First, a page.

Despite the potential health and safety hazard of sinkholes, no exhaustive inventory has been conducted within the Sinkhole Plain to determine their precise numbers and geographic locations. A common approach used to inventory sinkhole features is tabulation of the closed depression contours on USGS 7.5-minute (1:24,000 scale) topographic quadrangle maps. However, the 10- and 20-foot contour intervals commonly used for the USGS topographic maps in the region are too coarse to identify shallow sinkholes, resulting in an underestimation by as much as 30 percent. One contributing factor is that the most well-developed and deepest sinkholes are concealed by dense forest and woodland cover and are not easily detected using aerial mapping photography; therefore, many sinkhole features are not symbolized on USGS topographic maps. USGS one-third arc-second (10 x 10 meter, approximately 32 x 32 feet ground spatial resolution) digital elevation model (DEM) gridded data created from the topographic contours also provide a view of the karst landscape, but the sinkhole features lack detail, and many are missing altogether.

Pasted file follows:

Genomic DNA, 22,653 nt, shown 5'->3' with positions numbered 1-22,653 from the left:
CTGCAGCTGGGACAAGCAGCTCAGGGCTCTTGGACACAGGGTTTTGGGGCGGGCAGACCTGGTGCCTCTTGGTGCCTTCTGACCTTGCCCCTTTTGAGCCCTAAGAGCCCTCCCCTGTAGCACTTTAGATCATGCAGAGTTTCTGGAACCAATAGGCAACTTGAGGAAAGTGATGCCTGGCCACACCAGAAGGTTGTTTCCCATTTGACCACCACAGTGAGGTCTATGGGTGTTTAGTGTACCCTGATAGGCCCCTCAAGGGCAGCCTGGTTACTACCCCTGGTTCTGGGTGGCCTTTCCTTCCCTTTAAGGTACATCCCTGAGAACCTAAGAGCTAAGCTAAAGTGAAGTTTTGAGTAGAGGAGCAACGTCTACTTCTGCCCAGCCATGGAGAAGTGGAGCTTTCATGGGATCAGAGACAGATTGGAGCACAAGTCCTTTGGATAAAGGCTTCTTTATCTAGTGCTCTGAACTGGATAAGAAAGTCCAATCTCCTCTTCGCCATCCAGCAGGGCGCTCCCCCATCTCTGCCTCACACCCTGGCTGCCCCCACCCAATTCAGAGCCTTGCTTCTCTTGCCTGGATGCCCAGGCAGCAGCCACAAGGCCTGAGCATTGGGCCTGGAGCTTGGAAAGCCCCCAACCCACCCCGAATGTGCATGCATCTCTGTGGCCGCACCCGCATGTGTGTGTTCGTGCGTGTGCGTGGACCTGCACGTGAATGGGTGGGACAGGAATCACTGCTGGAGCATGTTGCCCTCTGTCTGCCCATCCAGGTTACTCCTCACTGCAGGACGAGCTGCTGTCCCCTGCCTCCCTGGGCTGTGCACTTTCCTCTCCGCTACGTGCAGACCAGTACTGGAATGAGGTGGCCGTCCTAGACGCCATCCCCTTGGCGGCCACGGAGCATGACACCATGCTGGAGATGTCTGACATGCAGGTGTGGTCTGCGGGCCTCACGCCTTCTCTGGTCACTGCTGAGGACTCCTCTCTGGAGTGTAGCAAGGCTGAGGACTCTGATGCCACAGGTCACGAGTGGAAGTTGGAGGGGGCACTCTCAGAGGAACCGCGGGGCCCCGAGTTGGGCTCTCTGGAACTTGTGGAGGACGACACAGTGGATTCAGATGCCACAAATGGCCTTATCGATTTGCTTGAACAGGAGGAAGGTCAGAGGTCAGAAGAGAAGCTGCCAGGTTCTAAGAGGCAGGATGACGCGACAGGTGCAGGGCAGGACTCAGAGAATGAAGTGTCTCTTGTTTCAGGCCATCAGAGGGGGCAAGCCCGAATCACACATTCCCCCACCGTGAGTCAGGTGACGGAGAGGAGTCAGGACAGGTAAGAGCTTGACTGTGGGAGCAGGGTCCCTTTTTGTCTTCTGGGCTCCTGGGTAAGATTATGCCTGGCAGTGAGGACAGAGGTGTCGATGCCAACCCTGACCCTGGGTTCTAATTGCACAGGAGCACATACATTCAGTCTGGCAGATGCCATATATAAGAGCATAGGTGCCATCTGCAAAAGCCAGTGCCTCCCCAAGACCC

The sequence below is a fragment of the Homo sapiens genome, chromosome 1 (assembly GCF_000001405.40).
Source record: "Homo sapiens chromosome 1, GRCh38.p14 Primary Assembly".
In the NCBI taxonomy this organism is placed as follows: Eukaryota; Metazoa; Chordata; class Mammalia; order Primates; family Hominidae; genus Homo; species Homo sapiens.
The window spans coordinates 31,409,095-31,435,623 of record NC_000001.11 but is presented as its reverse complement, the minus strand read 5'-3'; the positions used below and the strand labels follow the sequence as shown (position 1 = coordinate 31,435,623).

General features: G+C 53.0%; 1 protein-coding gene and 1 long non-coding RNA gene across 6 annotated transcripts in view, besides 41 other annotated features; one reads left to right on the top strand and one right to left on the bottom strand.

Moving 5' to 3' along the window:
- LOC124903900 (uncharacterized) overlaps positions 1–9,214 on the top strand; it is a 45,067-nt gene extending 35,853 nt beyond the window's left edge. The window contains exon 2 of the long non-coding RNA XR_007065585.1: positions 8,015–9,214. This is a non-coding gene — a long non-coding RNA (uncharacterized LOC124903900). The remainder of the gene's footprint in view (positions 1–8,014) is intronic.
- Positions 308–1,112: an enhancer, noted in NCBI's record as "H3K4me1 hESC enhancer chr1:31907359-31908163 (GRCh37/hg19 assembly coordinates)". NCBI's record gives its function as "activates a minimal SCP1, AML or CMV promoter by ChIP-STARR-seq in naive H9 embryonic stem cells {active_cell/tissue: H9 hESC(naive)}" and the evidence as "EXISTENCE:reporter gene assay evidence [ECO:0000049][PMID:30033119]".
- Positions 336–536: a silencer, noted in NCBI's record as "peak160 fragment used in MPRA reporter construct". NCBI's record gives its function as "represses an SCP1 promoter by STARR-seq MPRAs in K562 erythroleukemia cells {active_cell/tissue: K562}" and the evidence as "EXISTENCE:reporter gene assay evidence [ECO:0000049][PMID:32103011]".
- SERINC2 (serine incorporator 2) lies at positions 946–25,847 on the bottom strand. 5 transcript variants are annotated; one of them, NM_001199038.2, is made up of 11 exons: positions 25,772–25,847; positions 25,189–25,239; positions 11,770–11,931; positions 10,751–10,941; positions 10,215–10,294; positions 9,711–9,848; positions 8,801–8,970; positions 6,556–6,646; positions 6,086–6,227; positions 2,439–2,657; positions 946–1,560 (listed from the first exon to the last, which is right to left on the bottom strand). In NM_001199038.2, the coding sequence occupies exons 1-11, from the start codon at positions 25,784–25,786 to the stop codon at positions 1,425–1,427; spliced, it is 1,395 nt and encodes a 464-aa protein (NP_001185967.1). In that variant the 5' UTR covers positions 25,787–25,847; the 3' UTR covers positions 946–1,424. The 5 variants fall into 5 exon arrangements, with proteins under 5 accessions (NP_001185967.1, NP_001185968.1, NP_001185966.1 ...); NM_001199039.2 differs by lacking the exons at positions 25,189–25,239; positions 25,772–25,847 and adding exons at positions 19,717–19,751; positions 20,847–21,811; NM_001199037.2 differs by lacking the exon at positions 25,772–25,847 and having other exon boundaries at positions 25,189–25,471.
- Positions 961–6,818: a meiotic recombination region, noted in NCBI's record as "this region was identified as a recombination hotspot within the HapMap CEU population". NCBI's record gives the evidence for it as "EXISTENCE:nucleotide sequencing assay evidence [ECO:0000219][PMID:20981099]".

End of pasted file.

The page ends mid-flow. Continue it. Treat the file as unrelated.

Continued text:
A digital terrain model produced from Merrick & Company 0.5 meter ground spatial resolution LiDAR using the ground point cloud data. The densest groupings of sinkholes, some of which reach 50 feet in depth, delineate the pathway of a subsurface cave system.